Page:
property was unconstitutional (as applied to a specific church
parking lot in Miami) was moot due to the repeal of the alleged
offending statute by the legislature. 404 U.S. at 413-14. The
Court further held that case did not meet the criteria for the
"capable of repetition, yet evading review" exception to the
mootness doctrine. Id. at 414. In Lewis v. Continental Bank
Corp., 494 U.S. 472 (1990), the Supreme Court addressed a
declaratory relief action brought by an Illinois bank holding
company challenging Florida statutes that prohibited non-Florida
holding companies from operating industrial savings banks. Id.
at 474 (1990). Following the filing of plaintiff's suit, Congress
amended the Bank Holding Company Act ("the Act"). Id. at
474-76. The changes to the Act permitted states to discriminate
against certain out-of-state banks. Id. at 474. Further, the
amendments to the Act broadened the definition of the term
"bank," thus bringing the plaintiff within the reach of the Act. Accordingly,
the Court found that the amendment in the Act mooted the case.
Id. at 474.
In Princeton University v. Schmid, 455 U.S. 100 (1982), the
Supreme Court addressed a challenge to a university's regulations
regarding speech on its campus. Schmid was arrested and charged
with criminal trespass while distributing political materials on
the campus of Princeton University. Id. at 101. Under
University regulations then in effect, members of the public who
wished to distribute political materials on campus were required
to obtain permission from University officials. Id. Schmid did
not have the necessary permission at the time he distributed
materials. Id. Schmid was tried in municipal court and
convicted of criminal trespass. Id. Later, a de novo trial
was held in the New Jersey Superior Court, Law Division, that
also resulted in conviction. Id. Schmid appealed to the New
Jersey Supreme Court, and Princeton University intervened in the
appeal. Id. The New Jersey Supreme Court reversed the judgment
of conviction. Id. Princeton appealed to the United States
Supreme Court. Id. at 102. The Supreme Court held that the case
was moot because while the case was pending on appeal, Princeton
substantially amended its regulations governing solicitation,
distribution of literature, and similar activities on University
property by those not affiliated with the school. Id. at 103.
Because the regulation was no longer in force, the Court held
that the case had "`lost its character as a present, live
controversy of the kind that must exist if we are to avoid
advisory opinions on abstract questions of law.'" Id. at 103
(citing Hall v. Baals, 396 U.S. 45, 48 (1969)).
In cases where there is evidence that the repeal or
modification of an ordinance by a governmental entity was not
genuine, the Supreme Court has refused to hold the case moot. For
instance, in City of Mesquite v. Aladdin's Castle, 455 U.S. 283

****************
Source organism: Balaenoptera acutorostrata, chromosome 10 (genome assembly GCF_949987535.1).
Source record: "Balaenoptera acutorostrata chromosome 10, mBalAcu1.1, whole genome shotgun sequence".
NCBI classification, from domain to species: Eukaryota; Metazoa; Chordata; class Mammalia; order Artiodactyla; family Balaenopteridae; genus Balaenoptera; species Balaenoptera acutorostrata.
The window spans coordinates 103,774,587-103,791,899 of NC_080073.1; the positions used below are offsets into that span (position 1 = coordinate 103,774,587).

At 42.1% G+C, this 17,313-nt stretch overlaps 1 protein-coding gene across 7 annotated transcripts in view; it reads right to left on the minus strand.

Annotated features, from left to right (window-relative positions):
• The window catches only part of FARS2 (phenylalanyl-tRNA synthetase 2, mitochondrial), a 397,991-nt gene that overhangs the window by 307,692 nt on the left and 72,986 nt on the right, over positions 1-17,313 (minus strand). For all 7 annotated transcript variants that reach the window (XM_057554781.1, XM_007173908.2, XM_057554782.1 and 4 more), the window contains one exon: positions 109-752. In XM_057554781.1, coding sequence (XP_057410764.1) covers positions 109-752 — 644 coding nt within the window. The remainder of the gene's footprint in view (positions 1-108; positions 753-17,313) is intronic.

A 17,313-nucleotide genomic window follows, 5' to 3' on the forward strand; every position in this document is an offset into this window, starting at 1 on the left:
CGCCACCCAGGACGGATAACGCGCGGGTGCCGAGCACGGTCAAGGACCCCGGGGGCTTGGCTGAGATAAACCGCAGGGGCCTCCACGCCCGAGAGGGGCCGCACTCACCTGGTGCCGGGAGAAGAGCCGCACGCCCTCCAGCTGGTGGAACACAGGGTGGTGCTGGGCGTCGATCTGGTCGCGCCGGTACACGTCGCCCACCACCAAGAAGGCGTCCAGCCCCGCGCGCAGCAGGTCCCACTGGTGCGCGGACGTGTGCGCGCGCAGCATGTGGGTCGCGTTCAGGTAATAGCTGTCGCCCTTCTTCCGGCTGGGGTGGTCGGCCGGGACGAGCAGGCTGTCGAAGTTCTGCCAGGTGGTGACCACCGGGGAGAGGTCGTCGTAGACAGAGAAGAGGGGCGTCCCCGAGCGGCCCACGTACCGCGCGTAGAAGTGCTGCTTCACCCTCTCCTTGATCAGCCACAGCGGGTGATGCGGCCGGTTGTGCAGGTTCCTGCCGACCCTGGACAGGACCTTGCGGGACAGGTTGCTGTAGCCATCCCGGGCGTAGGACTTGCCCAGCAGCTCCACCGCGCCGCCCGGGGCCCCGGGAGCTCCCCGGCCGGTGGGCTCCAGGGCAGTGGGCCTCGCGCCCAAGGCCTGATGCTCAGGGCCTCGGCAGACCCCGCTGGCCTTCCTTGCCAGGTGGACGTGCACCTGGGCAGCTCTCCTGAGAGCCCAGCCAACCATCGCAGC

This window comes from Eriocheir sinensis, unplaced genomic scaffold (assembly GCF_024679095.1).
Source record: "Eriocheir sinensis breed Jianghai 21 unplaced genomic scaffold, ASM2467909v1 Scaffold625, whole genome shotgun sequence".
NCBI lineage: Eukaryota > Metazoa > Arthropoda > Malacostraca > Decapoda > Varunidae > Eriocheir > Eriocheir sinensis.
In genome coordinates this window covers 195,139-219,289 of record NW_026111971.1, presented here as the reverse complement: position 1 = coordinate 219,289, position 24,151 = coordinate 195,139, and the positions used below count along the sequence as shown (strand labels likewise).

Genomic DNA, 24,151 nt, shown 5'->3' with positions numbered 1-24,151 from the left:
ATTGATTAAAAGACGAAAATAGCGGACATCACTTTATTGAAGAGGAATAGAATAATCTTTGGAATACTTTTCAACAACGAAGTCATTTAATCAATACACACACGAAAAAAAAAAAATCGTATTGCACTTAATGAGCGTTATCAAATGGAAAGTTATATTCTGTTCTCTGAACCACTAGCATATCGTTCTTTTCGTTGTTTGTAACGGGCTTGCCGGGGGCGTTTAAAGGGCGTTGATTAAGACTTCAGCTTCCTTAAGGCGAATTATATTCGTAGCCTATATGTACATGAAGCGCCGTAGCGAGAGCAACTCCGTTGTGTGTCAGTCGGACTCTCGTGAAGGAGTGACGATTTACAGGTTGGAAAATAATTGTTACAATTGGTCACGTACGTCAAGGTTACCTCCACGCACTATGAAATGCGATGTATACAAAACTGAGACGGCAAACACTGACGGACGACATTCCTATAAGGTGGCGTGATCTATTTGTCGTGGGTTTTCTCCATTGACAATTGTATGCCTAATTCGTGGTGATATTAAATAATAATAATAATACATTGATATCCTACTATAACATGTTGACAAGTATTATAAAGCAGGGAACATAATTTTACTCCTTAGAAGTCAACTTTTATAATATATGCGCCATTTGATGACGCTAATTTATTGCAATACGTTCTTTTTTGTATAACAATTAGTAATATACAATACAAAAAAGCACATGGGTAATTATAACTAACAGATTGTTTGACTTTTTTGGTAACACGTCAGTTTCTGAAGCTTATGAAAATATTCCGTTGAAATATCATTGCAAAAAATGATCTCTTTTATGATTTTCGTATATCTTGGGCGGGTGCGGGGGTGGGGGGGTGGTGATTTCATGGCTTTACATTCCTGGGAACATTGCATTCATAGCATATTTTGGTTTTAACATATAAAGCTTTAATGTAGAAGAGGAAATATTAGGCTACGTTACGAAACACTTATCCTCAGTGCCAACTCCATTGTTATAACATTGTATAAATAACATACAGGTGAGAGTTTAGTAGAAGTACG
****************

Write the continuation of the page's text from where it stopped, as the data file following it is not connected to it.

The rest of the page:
(1982), though the City of Mesquite had repealed the challenged
ordinance, the Court declined to find the case moot because the city had announced to the Court its intention to
re-enact the challenged provision if the case was dismissed.
Id. at 289 n. 11.*fn1 Similarly, repeal of a statute does
not moot a case where a city has already replaced a repealed
ordinance with one that is substantially similar. Northeastern
Florida Chapter of the Assoc. General Contractors of America v.
City of Jacksonville, 508 U.S. 656, 662 (1993).
2. Application to Chula Vista's Actions
The Court finds that the enactment of the new sign ordinance by
Chula Vista moots the instant case. As discussed above, the
action by a governmental body to repeal, modify or otherwise
alter legislation will ordinarily moot a challenge to that
legislation in federal court. See Lewis v. Cont'l Bank Corp.;
Princeton Univ. v. Schmid; Diffenderfer v. Cent. Baptist
Church, Inc.. Only where a repeal or amendment is part of a bad
faith attempt by the government to avoid judicial review or where
the government has enacted a substantially similar law will
mootness be avoided. See City of Mesquite v. Aladdin's
Castle, 455 U.S. 283, 289 n. 11 (1982); Northeastern Florida,
508 U.S. at 662 (1993). Here, Defendant has not presented any
compelling evidence that Chula Vista's enactment of the new sign
ordinance was taken in bad faith or an attempt to avoid judicial
review of its ordinance. The Court does not believe it is
appropriate, in the absence of evidence to the contrary, to
second guess the motives of a legislative body in amending or
modifying an ordinance that may represent an effort to correct
potential constitutional deficiencies in that particular law.
Moreover, unlike the facts in Aladdin's Castle, Plaintiff has
not presented any evidence that Chula Vista intends to reenact